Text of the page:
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J Biol Chem. 2003 Dec 12;278(50):49920-8. Epub 2003 Sep 26.

Coupling of the transcriptional regulation of glutathione biosynthesis to the availability of glutathione and methionine via the Met4 and Yap1 transcription factors.

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  • 1Department of Biomolecular Sciences, University of Manchester Institute of Science and Technology, Manchester M60 1QD, United Kingdom.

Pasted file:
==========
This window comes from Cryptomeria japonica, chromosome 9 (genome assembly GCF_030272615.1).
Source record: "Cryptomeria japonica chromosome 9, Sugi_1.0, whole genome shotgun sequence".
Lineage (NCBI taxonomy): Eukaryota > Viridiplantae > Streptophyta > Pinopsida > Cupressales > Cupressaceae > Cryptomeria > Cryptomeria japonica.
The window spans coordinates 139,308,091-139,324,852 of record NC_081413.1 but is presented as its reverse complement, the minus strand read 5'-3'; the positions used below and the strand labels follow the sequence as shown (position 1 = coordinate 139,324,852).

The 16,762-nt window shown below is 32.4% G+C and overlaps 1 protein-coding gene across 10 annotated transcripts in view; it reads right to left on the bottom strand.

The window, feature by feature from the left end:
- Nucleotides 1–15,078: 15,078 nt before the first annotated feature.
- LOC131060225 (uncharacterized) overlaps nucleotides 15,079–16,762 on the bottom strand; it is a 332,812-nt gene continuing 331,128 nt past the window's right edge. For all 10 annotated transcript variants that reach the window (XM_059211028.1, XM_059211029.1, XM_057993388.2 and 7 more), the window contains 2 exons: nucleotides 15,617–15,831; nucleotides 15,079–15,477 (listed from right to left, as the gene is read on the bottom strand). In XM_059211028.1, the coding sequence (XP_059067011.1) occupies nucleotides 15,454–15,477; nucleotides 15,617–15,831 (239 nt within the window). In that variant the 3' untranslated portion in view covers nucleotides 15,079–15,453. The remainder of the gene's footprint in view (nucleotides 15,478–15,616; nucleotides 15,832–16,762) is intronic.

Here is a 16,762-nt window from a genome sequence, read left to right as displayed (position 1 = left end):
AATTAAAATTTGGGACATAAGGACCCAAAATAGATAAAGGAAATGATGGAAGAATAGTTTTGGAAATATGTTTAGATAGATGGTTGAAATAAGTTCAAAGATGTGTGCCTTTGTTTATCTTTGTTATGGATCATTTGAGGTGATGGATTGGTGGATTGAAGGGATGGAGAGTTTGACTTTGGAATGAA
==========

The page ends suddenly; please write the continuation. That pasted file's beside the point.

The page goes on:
Depletion of the cellular pool of glutathione is detrimental to eukaryotic cells and in Saccharomyces cerevisiae leads to sensitivity to oxidants and xenobiotics and an eventual cell cycle arrest. Here, we show that the Yap1 and Met4 transcription factors regulate the expression of gamma-glutamylcysteine synthetase (GSH1), encoding the rate-limiting enzyme in glutathione biosynthesis to prevent the damaging effects of glutathione depletion. Transcriptional profiling of a gsh1 mutant indicates that glutathione depletion leads to a general activation of Yap1 target genes, but the expression of Met4-regulated genes remains unaltered. Glutathione depletion appears to result in Yap1 activation via oxidation of thioredoxins, which normally act to down-regulate the Yap1-mediated response. The requirement for Met4 in regulating GSH1 expression is lost in the absence of the centromere-binding protein Cbf1. In contrast, the Yap1-mediated effect is unaffected, indicating that Met4 acts via Cbf1 to regulate the Yap1-mediated induction of GSH1 expression in response to glutathione depletion. Furthermore, yeast cells exposed to the xenobiotic 1-chloro-2,4-dintrobenzene are rapidly depleted of glutathione, accumulate oxidized thioredoxins, and elicit the Yap1/Met4-dependent transcriptional response of GSH1. The addition of methionine, which promotes Met4 ubiquitination and inactivation, specifically represses GSH1 expression after 1-chloro-2,4-dintrobenzene exposure but does not affect Yap1 activation. These results indicate that the Yap1-dependent activation of GSH1 expression in response to glutathione depletion is regulated by the sulfur status of the cell through a specific Met4-dependent mechanism.

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